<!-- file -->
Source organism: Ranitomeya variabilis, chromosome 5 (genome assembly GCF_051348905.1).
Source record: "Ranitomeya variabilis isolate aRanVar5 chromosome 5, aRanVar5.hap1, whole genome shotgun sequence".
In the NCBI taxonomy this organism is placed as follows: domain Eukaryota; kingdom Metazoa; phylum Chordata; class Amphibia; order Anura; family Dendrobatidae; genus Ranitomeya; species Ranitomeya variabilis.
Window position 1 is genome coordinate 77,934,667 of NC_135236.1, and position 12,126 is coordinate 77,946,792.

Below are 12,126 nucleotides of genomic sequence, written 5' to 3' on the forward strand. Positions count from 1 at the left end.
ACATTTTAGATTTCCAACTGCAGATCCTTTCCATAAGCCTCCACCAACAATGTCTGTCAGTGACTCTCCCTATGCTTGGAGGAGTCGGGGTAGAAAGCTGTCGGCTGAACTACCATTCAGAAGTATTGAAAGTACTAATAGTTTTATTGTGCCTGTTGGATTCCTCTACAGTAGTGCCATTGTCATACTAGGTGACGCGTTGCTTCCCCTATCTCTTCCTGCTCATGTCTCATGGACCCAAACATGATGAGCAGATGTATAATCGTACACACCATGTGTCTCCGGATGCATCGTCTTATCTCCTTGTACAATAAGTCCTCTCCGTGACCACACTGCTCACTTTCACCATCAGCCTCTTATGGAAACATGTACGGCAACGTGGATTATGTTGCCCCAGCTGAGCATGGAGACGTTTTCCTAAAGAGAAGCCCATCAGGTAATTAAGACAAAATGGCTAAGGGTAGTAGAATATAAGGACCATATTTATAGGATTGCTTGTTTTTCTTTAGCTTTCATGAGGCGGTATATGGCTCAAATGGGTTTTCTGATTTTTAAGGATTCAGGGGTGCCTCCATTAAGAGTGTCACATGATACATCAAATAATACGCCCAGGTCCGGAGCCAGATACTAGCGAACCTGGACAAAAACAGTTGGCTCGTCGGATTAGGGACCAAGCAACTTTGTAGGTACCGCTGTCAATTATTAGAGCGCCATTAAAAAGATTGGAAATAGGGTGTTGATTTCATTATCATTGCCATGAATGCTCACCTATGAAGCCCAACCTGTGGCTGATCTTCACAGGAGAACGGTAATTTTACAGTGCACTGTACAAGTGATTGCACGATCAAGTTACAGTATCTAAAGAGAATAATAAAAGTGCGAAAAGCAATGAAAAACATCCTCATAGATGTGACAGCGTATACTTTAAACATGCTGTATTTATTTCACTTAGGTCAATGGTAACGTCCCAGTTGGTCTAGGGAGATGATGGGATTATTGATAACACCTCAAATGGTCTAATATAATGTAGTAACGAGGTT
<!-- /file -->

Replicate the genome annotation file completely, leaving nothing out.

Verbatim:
Source organism: Ranitomeya variabilis, chromosome 5 (genome assembly GCF_051348905.1).
Source record: "Ranitomeya variabilis isolate aRanVar5 chromosome 5, aRanVar5.hap1, whole genome shotgun sequence".
In the NCBI taxonomy this organism is placed as follows: domain Eukaryota; kingdom Metazoa; phylum Chordata; class Amphibia; order Anura; family Dendrobatidae; genus Ranitomeya; species Ranitomeya variabilis.
Window position 1 is genome coordinate 77,934,667 of NC_135236.1, and position 12,126 is coordinate 77,946,792.

Below are 12,126 nucleotides of genomic sequence, written 5' to 3' on the forward strand. Positions count from 1 at the left end.
ACATTTTAGATTTCCAACTGCAGATCCTTTCCATAAGCCTCCACCAACAATGTCTGTCAGTGACTCTCCCTATGCTTGGAGGAGTCGGGGTAGAAAGCTGTCGGCTGAACTACCATTCAGAAGTATTGAAAGTACTAATAGTTTTATTGTGCCTGTTGGATTCCTCTACAGTAGTGCCATTGTCATACTAGGTGACGCGTTGCTTCCCCTATCTCTTCCTGCTCATGTCTCATGGACCCAAACATGATGAGCAGATGTATAATCGTACACACCATGTGTCTCCGGATGCATCGTCTTATCTCCTTGTACAATAAGTCCTCTCCGTGACCACACTGCTCACTTTCACCATCAGCCTCTTATGGAAACATGTACGGCAACGTGGATTATGTTGCCCCAGCTGAGCATGGAGACGTTTTCCTAAAGAGAAGCCCATCAGGTAATTAAGACAAAATGGCTAAGGGTAGTAGAATATAAGGACCATATTTATAGGATTGCTTGTTTTTCTTTAGCTTTCATGAGGCGGTATATGGCTCAAATGGGTTTTCTGATTTTTAAGGATTCAGGGGTGCCTCCATTAAGAGTGTCACATGATACATCAAATAATACGCCCAGGTCCGGAGCCAGATACTAGCGAACCTGGACAAAAACAGTTGGCTCGTCGGATTAGGGACCAAGCAACTTTGTAGGTACCGCTGTCAATTATTAGAGCGCCATTAAAAAGATTGGAAATAGGGTGTTGATTTCATTATCATTGCCATGAATGCTCACCTATGAAGCCCAACCTGTGGCTGATCTTCACAGGAGAACGGTAATTTTACAGTGCACTGTACAAGTGATTGCACGATCAAGTTACAGTATCTAAAGAGAATAATAAAAGTGCGAAAAGCAATGAAAAACATCCTCATAGATGTGACAGCGTATACTTTAAACATGCTGTATTTATTTCACTTAGGTCAATGGTAACGTCCCAGTTGGTCTAGGGAGATGATGGGATTATTGATAACACCTCAAATGGTCTAATATAATGTAGTAACGAGGTT